Denis Mukwege (born 1 March 1955) is a Congolese gynecologist. Working in Panzi Hospital in Bukavu, where he specializes in the treatment of women who have been gang-raped by Rwandan militia, Mukwege has probably become the world's leading expert on how to repair the internal physical damage caused by gang rape. He has treated 21,000 women during the Congo's 12-year war, some of them more than once, performing up to 10 surgeries a day during his 18-hour working days. He has described how his patients arrive at the hospital sometimes naked, usually bleeding and leaking urine and faeces from torn vaginas.
Mukwege was the third of nine children born to a Pentecostal minister and his wife. He studied medicine because he wanted to heal the sick that his father prayed for, working at first in a rural hospital, then traveling to France to study gynecology, after seeing the complications of childbirth experienced by women in the Congo who had no access to specialist healthcare.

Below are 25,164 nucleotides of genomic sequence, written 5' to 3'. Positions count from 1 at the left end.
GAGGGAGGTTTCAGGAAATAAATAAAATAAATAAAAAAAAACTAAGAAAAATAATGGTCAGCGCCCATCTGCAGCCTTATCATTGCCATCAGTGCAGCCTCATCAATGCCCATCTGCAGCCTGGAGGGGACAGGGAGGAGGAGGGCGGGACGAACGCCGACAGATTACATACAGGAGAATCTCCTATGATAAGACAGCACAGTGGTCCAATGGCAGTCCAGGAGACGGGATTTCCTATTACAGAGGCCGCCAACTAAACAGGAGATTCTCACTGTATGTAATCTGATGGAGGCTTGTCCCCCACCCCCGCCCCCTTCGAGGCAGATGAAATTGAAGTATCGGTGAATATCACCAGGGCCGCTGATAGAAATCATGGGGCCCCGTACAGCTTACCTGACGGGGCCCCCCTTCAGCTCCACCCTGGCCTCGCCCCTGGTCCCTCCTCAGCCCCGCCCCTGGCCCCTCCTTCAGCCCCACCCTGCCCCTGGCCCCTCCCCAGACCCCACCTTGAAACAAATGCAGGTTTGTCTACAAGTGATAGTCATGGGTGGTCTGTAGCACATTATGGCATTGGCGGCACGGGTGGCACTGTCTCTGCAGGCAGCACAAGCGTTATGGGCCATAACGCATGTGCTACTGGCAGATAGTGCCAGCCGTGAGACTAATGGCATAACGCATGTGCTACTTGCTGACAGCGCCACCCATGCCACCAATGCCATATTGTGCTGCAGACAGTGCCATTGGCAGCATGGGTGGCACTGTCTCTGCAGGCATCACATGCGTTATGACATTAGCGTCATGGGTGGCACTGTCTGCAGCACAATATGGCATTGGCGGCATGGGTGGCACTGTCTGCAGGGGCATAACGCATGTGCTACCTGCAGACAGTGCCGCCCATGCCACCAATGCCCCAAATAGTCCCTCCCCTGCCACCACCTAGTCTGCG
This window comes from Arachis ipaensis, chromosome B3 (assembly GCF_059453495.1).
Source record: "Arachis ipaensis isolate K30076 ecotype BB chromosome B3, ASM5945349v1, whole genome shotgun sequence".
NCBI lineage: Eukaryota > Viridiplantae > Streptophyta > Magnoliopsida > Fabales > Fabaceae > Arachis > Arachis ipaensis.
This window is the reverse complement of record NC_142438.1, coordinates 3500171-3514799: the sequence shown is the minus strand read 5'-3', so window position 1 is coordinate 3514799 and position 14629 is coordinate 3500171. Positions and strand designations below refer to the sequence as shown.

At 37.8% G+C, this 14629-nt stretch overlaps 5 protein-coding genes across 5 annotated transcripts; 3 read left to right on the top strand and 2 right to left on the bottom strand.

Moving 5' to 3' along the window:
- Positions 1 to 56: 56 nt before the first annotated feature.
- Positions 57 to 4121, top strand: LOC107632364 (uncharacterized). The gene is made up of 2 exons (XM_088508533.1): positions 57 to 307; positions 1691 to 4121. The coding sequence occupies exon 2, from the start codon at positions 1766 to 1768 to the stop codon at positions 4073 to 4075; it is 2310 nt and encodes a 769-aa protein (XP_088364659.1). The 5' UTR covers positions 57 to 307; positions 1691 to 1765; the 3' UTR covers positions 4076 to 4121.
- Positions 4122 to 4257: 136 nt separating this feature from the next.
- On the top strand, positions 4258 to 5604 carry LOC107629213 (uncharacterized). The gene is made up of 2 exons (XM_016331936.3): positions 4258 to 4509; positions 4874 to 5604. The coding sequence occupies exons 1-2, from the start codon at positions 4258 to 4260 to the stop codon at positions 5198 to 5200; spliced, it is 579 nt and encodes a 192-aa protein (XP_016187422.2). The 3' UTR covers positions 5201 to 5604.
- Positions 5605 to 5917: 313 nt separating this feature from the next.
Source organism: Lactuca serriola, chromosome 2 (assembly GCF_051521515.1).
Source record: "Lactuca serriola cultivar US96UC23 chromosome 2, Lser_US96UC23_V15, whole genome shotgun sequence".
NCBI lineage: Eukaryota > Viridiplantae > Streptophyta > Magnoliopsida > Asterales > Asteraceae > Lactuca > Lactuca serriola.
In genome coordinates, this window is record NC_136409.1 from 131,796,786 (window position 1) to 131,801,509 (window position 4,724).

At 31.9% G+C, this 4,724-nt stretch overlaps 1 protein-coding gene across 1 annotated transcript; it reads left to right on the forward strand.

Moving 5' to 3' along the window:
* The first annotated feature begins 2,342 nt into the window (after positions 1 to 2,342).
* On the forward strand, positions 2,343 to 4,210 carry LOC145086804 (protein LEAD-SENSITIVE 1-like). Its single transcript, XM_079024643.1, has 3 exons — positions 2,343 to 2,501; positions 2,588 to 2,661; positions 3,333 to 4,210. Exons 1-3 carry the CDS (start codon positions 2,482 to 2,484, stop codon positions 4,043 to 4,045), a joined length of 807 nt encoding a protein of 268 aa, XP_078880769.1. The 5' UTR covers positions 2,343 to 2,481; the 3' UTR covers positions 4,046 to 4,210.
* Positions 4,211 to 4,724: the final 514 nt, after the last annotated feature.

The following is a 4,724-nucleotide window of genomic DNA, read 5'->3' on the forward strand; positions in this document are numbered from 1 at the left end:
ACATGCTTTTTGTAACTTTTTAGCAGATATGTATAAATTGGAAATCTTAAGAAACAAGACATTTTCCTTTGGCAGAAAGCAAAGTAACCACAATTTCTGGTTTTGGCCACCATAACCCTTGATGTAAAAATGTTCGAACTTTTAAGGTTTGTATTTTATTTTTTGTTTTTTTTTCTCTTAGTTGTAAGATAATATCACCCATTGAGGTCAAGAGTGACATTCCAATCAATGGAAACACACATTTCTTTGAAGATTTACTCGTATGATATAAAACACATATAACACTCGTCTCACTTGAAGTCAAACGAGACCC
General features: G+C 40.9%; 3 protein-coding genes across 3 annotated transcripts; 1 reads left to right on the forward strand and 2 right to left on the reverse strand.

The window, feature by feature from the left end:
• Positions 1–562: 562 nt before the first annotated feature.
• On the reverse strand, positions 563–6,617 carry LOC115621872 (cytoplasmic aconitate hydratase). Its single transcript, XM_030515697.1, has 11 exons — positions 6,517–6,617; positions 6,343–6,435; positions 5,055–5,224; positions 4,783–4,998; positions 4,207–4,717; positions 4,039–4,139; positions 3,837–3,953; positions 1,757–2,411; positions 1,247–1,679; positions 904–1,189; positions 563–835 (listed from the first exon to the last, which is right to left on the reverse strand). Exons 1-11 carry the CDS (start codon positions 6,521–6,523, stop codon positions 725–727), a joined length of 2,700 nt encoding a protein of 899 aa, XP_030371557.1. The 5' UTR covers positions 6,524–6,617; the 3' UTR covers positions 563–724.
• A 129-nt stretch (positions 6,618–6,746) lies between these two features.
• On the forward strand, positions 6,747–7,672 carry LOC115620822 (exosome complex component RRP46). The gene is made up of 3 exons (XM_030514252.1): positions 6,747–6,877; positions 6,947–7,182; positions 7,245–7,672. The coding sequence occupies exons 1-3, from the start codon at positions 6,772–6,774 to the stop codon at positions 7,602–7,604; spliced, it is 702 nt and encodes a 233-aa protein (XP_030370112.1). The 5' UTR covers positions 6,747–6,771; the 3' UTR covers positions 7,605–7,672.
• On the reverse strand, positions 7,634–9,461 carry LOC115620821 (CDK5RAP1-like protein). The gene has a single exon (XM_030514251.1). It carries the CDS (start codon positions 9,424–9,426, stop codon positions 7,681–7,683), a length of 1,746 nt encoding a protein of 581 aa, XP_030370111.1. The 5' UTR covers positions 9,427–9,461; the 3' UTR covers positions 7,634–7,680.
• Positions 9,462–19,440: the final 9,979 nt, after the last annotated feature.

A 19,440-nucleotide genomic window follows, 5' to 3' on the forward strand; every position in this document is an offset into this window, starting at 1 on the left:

- Olof Palme Prize (2008) 
- African of the Year (2008), awarded by Daily Trust 
- UN Human Rights prize (2008)
- In October 2010, Mukwege received the Wallenberg Medal from the University of Michigan.
- ↑ 1.0 1.1 1.2 Nolen, Stephanie. "Where repairing rape damage is an expertise," The Globe and Mail, October 22, 2008.
- ↑ 2.0 2.1 "DR Congo doctor is 'top African'". BBC News. 2008-12-10. http://news.bbc.co.uk/2/hi/africa/7828027.stm. Retrieved 2009-02-01.
- ↑ "United Nations Human Rights Prize 2008". 2008-02-14. http://www.ohchr.org/EN/NewsEvents/Pages/UNHRPrize2008.aspx. Retrieved 2009-02-01.